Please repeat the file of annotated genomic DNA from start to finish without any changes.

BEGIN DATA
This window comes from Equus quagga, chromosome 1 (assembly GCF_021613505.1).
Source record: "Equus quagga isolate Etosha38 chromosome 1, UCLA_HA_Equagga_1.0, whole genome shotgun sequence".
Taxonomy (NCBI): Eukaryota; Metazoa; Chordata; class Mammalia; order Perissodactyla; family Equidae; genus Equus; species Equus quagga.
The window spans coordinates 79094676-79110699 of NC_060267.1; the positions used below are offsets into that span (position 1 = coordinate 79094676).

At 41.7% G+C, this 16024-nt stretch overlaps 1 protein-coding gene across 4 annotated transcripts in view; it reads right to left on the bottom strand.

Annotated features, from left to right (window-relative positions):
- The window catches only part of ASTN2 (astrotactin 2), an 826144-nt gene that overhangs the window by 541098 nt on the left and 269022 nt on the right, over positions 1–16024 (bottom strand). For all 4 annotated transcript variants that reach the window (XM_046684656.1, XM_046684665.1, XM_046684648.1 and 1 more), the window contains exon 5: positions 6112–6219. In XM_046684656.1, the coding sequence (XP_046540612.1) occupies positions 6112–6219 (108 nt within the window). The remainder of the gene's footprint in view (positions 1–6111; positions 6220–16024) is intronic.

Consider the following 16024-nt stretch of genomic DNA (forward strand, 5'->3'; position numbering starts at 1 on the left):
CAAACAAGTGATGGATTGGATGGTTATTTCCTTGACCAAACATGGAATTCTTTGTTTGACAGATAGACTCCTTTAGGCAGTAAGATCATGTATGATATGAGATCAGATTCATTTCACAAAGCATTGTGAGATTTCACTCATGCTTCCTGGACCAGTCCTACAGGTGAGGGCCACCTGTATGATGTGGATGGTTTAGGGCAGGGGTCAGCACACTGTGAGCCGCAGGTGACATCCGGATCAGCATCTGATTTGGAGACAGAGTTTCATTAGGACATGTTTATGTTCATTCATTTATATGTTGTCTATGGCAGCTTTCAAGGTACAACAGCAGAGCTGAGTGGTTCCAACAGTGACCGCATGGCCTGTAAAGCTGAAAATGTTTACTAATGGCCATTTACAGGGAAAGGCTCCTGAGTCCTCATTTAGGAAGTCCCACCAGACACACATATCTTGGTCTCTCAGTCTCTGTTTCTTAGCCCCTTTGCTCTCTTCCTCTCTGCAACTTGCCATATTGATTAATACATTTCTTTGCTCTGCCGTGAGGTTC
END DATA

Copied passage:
This window comes from Equus quagga, chromosome 1 (assembly GCF_021613505.1).
Source record: "Equus quagga isolate Etosha38 chromosome 1, UCLA_HA_Equagga_1.0, whole genome shotgun sequence".
Taxonomy (NCBI): Eukaryota; Metazoa; Chordata; class Mammalia; order Perissodactyla; family Equidae; genus Equus; species Equus quagga.
The window spans coordinates 79094676-79110699 of NC_060267.1; the positions used below are offsets into that span (position 1 = coordinate 79094676).

At 41.7% G+C, this 16024-nt stretch overlaps 1 protein-coding gene across 4 annotated transcripts in view; it reads right to left on the bottom strand.

Annotated features, from left to right (window-relative positions):
- The window catches only part of ASTN2 (astrotactin 2), an 826144-nt gene that overhangs the window by 541098 nt on the left and 269022 nt on the right, over positions 1–16024 (bottom strand). For all 4 annotated transcript variants that reach the window (XM_046684656.1, XM_046684665.1, XM_046684648.1 and 1 more), the window contains exon 5: positions 6112–6219. In XM_046684656.1, the coding sequence (XP_046540612.1) occupies positions 6112–6219 (108 nt within the window). The remainder of the gene's footprint in view (positions 1–6111; positions 6220–16024) is intronic.

Consider the following 16024-nt stretch of genomic DNA (forward strand, 5'->3'; position numbering starts at 1 on the left):
CAAACAAGTGATGGATTGGATGGTTATTTCCTTGACCAAACATGGAATTCTTTGTTTGACAGATAGACTCCTTTAGGCAGTAAGATCATGTATGATATGAGATCAGATTCATTTCACAAAGCATTGTGAGATTTCACTCATGCTTCCTGGACCAGTCCTACAGGTGAGGGCCACCTGTATGATGTGGATGGTTTAGGGCAGGGGTCAGCACACTGTGAGCCGCAGGTGACATCCGGATCAGCATCTGATTTGGAGACAGAGTTTCATTAGGACATGTTTATGTTCATTCATTTATATGTTGTCTATGGCAGCTTTCAAGGTACAACAGCAGAGCTGAGTGGTTCCAACAGTGACCGCATGGCCTGTAAAGCTGAAAATGTTTACTAATGGCCATTTACAGGGAAAGGCTCCTGAGTCCTCATTTAGGAAGTCCCACCAGACACACATATCTTGGTCTCTCAGTCTCTGTTTCTTAGCCCCTTTGCTCTCTTCCTCTCTGCAACTTGCCATATTGATTAATACATTTCTTTGCTCTGCCGTGAGGTTC